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Saturday, November 26, 2022

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Jeremy Caplan graduated from SDSU in 2014 with a bachelor’s degree in mechanical engineering. Jeremy Caplan graduated from SDSU in 2014 with a bachelor’s degree in mechanical engineering.

Ask An Aztec: Jeremy Caplan

This Aztec works in Boeing’s Huntsville Design Center in Alabama.
By Ryan Schuler

Jeremy Caplan graduated from San Diego State University in 2014 with a bachelor’s degree in mechanical engineering. After graduation, he spent the first 15 months of his career in Phoenix working for Boeing on the Apache Attack Helicopter.

Earlier this year, he relocated to Alabama to work for Boeing’s Huntsville Design Center, where he is currently a structural design engineer. Previously, he provided support to Boeing’s CST-100 Starliner, a crewed capsule designed to taxi astronauts to and from the International Space Station.

Currently, Caplan is supporting the Exploration Upper Stage of the Space Launch System (SLS), which is NASA’s next-generation heavy lift rocket. He said SLS will take heavy payloads and humans to distant destinations such as Mars.

1. Tell us the highlights of your professional career. What are your proudest achievements?

My proudest achievements include interning with NASA at the Jet Propulsion Laboratory in Pasadena, creating my own opportunities to network with Boeing leaders at the company’s international headquarters in Chicago, and contributing to the development of the Space Launch System. I remember watching a test fire of the solid rocket booster for SLS when I lived in Phoenix and thinking about how cool it would be to work on it. I had no idea that just months later, I would get the chance.

2. If you were to give current SDSU students some professional advice, what would you say?

Get comfortable being uncomfortable. The best opportunities push you slightly to moderately beyond your comfort level, and that’s a good thing because it forces you to grow. Always challenge yourself and develop a mindset of continual growth and progression, and you’ll be amazed at what is possible.

3. How do you stay connected to SDSU?

I mentor engineering students through the Aztec Mentor Program. The guidance and support I received though AMP as a student was incredibly helpful in navigating my transition from school to the workplace, and I am extremely happy to be able to pay it forward.

4. Why did you choose SDSU?

At the time I applied, I knew nothing about SDSU or San Diego in general. I originally intended to stay in Nevada for college, but while applying to a different CSU, I saw SDSU on the list of schools on the online application portal. I just knew San Diego was a big city and that excited me, so I decided to apply. When I toured SDSU’s campus after being accepted, I fell in love with the campus and San Diego just felt right to me.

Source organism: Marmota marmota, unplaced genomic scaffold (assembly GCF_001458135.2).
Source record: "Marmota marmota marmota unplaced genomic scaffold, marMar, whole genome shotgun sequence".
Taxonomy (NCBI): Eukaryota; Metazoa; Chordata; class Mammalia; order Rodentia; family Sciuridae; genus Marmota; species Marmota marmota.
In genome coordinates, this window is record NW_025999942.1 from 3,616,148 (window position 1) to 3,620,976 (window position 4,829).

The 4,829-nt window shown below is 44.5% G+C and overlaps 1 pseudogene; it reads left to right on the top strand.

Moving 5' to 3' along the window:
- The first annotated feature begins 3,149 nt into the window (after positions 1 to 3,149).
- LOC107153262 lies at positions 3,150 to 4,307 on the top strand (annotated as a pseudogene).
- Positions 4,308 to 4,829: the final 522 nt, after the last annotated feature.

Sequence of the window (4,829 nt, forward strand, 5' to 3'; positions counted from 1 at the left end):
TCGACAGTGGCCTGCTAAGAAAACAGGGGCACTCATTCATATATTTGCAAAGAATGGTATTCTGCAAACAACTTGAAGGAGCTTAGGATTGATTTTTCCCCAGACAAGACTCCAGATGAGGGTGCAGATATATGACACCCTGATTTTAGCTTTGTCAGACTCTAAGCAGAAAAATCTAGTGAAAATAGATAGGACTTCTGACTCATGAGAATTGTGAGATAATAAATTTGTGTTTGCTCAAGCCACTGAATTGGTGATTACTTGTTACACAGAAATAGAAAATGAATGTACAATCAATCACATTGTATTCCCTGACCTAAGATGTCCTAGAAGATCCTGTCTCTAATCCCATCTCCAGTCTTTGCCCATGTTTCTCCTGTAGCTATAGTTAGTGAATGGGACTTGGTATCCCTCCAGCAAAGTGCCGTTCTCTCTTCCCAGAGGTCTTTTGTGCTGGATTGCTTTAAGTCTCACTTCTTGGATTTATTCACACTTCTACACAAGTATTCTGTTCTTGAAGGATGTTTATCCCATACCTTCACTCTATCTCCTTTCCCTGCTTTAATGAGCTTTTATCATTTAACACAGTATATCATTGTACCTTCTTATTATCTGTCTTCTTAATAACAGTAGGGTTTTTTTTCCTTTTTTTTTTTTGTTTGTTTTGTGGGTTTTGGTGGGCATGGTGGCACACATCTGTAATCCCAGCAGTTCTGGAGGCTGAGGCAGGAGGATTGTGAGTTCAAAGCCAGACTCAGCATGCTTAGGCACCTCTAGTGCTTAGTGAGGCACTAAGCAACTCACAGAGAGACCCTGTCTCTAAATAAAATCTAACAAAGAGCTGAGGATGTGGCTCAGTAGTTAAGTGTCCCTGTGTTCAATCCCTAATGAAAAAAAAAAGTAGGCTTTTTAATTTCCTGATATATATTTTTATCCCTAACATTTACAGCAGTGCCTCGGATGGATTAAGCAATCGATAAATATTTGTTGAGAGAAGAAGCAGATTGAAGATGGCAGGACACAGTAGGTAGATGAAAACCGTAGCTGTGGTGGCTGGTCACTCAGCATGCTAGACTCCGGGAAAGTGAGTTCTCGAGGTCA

5. What’s your favorite college memory?

My favorite college memory is graduation. I loved being able to share that moment with the most important people in my life. Also, getting to know all of the amazing people I met throughout my time at SDSU is another favorite memory of mine. I feel incredibly lucky to have such an exceptional group of friends from SDSU and miss all of the good times we shared together. Within my group of closest friends, everyone brings something unique to the table, and I have always appreciated the balance of their perspectives and personalities.

6. Who was your favorite professor and/or what was your favorite class?

Richard Ayala’s course in heat transfer was very interesting, and I really enjoyed Professor Ayala’s personality and sense of humor. Morteza Mehrabadi, the dean of the College of Engineering, was always super supportive, and he is doing great things with the engineering department.

7. What experiences at SDSU helped you grow professionally?

The Aztec Mentor Program provided me with the opportunity to network with an engineering manager at NASA’s Jet Propulsion Laboratory. My mentor, Jordan Evans, recommended me to his colleagues for a summer internship, and during the summer of 2014, I spent 10 weeks interning for JPL. That internship experience has really been the foundation of my career, and paved the way for everything that has followed since then. There aren’t many days that go by that I don’t think about the impact that my AMP mentor has had on my life and how grateful I am for his help. Participating in AMP and choosing him as a mentor continues to be one of the best decisions I’ve ever made.

8. Who was your “SDSU family?” What clubs, organizations or teams were you a part of?

Greek life was a large part of my college experience. I attribute a lot of my growth in college to being a member of Sigma Nu Fraternity and feel I would definitely not be the same person without the experiences it provided me. I also had many close friends in Kappa Delta Sorority during my time at SDSU, so I consider them a vital part of my SDSU family as well.